There are lots of pros and cons to Goodreads, and everyone who uses it has an opinion. If you’ve never used Goodreads, it’s explained as a facebook-like social media for readers. You can track books you want to read, you’re currently reading, and those you’ve read. You can rate books, leave reviews, join chats, and browse many lists. There are a lot of good features.
The cons to Goodreads usually tie back to bad behaviors of other Goodreads users. I won’t go into that since I’ve been lucky enough not to run afoul of any of the Goodreads trolls I’ve heard so much about. I’ll just say, it can be a useful site but, as with everything, tread with caution and don’t allow others to dictate how you feel about yourself.
For me, Goodreads has been a good thing. I enjoy seeing what friends are reading and following other authors I enjoy. One of the features of Goodreads I was slow to take advantage of is the Goodreads Giveaways, but they can be great for readers and for authors.
For readers, it’s easy to sign up for many giveaways, entering for chances to win free physical copies of books that look interesting. It’s a no-risk way to perhaps explore a new author’s work.
For authors, setting up a giveaway is a very inexpensive way to reach hundreds or even thousands of potential readers. How do they work?
First, you have to decide how many copies of your book (ARC copies or final, published copies) you plan to give away, and to which countries you’re willing to ship to. The cost of the books and the shipping is all yours to swallow.
Next, design your giveaway.
The simplest approach is to add your cover, title, and a brief blurb. That’s all you need and you can launch the giveaway. You specify the start and end dates of the giveaway, and let it rip. This works, but there are tons of giveaways running, and the downside is it’s hard to find a specific book among the long lists of giveaways. So it’s easy to get lost in the flood. I’ve found that most of the readers you snag to sign-up for your giveaway are won in the first days and in the final days of the giveaway, when it’s near one end of the list or the other. It’s easier for people to find them.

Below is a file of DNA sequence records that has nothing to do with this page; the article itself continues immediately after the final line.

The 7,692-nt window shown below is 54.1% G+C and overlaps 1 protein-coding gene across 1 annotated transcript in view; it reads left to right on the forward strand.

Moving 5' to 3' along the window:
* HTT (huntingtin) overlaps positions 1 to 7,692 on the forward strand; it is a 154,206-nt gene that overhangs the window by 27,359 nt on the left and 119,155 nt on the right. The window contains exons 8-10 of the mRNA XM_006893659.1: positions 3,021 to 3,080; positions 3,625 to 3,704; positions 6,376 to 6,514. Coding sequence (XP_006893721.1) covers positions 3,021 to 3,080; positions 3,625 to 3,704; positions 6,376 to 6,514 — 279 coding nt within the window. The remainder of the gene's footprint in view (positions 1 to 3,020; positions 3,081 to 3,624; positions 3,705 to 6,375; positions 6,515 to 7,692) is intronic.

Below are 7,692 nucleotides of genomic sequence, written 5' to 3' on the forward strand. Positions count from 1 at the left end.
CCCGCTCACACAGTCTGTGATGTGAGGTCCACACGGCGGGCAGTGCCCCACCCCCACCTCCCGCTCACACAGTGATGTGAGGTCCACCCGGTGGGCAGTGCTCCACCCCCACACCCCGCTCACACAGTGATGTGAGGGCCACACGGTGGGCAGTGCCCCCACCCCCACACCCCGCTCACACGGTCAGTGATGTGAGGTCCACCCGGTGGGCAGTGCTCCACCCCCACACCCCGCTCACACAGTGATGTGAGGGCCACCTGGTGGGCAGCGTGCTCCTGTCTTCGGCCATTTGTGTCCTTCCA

There’s a simple way to increase your discovery rate and boost the number of readers who sign up for the giveaway. To do so, you must make a secondary giveaway image.
As you can see, it’s a pretty simple thing to put together. But this image displays larger than the basic cover and helps pop out from the long lists of plain giveaways when readers are scanning the page, helping to draw their gaze. If you have a great cover and an enticing one-liner, you can get them to add the book.
For Set in Stone, my first giveaway, over 1000 people signed up for the giveaway – 2 signed hardcover copies. Even better, over 500 people added Set in Stone to their “To Read” queue! Not everyone is going to eventually buy the book, but by clicking that they want to read it, the chances are higher. That’s five hundred potential sales by investing a few minutes in setting up the giveaway, plus the cost of a couple of hardcovers plus shipping. If I hadn’t listed Set in Stone in the giveaway, none of those people would have known anything about it and none of them would have even considered reading it.
I did a local book launch for Set in Stone and did everything I could to let folks in my circles know about it, but the Goodreads giveaway allowed me to reach beyond my normal circles. The book has sold pretty well in its first month since being released, and I believe that at least part of that success is due to the Goodreads giveaway helping me reach a wider audience.
Here’s the image we just designed for the giveaway of Memory Hunter, an alternate history novel I’m releasing July 24th. It’s an awesome book with an incredible cover, and is available already for pre-order here. I’m hoping it will catch a lot of readers’ attention.
Anyone interested in checking out a currently live giveaway, or even signing up for the free hardcovers, here’s the link to my giveaway.